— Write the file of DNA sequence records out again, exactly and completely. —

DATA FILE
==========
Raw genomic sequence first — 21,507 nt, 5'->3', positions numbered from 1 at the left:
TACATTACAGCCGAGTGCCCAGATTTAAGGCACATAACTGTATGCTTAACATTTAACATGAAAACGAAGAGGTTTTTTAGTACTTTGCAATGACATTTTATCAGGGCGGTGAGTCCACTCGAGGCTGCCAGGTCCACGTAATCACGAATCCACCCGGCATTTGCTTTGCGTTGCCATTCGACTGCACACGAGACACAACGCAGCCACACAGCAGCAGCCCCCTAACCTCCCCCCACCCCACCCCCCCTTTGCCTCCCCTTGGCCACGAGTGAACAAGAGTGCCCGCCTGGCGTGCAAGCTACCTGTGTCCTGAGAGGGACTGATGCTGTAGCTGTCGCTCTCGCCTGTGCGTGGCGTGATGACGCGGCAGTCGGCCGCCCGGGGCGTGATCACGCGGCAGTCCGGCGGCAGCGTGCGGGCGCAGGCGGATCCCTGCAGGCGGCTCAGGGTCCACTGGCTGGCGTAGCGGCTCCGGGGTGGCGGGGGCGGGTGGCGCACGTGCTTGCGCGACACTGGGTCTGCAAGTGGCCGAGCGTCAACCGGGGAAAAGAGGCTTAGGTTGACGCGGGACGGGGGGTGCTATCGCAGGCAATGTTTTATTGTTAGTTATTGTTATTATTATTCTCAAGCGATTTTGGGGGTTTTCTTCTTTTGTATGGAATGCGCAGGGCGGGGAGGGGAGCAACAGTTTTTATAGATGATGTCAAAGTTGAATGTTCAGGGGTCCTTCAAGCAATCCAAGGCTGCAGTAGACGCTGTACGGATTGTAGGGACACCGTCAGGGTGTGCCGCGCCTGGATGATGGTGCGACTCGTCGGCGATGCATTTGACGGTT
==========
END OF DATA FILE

Raw genomic sequence first — 21,507 nt, 5'->3', positions numbered from 1 at the left:
TACATTACAGCCGAGTGCCCAGATTTAAGGCACATAACTGTATGCTTAACATTTAACATGAAAACGAAGAGGTTTTTTAGTACTTTGCAATGACATTTTATCAGGGCGGTGAGTCCACTCGAGGCTGCCAGGTCCACGTAATCACGAATCCACCCGGCATTTGCTTTGCGTTGCCATTCGACTGCACACGAGACACAACGCAGCCACACAGCAGCAGCCCCCTAACCTCCCCCCACCCCACCCCCCCTTTGCCTCCCCTTGGCCACGAGTGAACAAGAGTGCCCGCCTGGCGTGCAAGCTACCTGTGTCCTGAGAGGGACTGATGCTGTAGCTGTCGCTCTCGCCTGTGCGTGGCGTGATGACGCGGCAGTCGGCCGCCCGGGGCGTGATCACGCGGCAGTCCGGCGGCAGCGTGCGGGCGCAGGCGGATCCCTGCAGGCGGCTCAGGGTCCACTGGCTGGCGTAGCGGCTCCGGGGTGGCGGGGGCGGGTGGCGCACGTGCTTGCGCGACACTGGGTCTGCAAGTGGCCGAGCGTCAACCGGGGAAAAGAGGCTTAGGTTGACGCGGGACGGGGGGTGCTATCGCAGGCAATGTTTTATTGTTAGTTATTGTTATTATTATTCTCAAGCGATTTTGGGGGTTTTCTTCTTTTGTATGGAATGCGCAGGGCGGGGAGGGGAGCAACAGTTTTTATAGATGATGTCAAAGTTGAATGTTCAGGGGTCCTTCAAGCAATCCAAGGCTGCAGTAGACGCTGTACGGATTGTAGGGACACCGTCAGGGTGTGCCGCGCCTGGATGATGGTGCGACTCGTCGGCGATGCATTTGACGGTT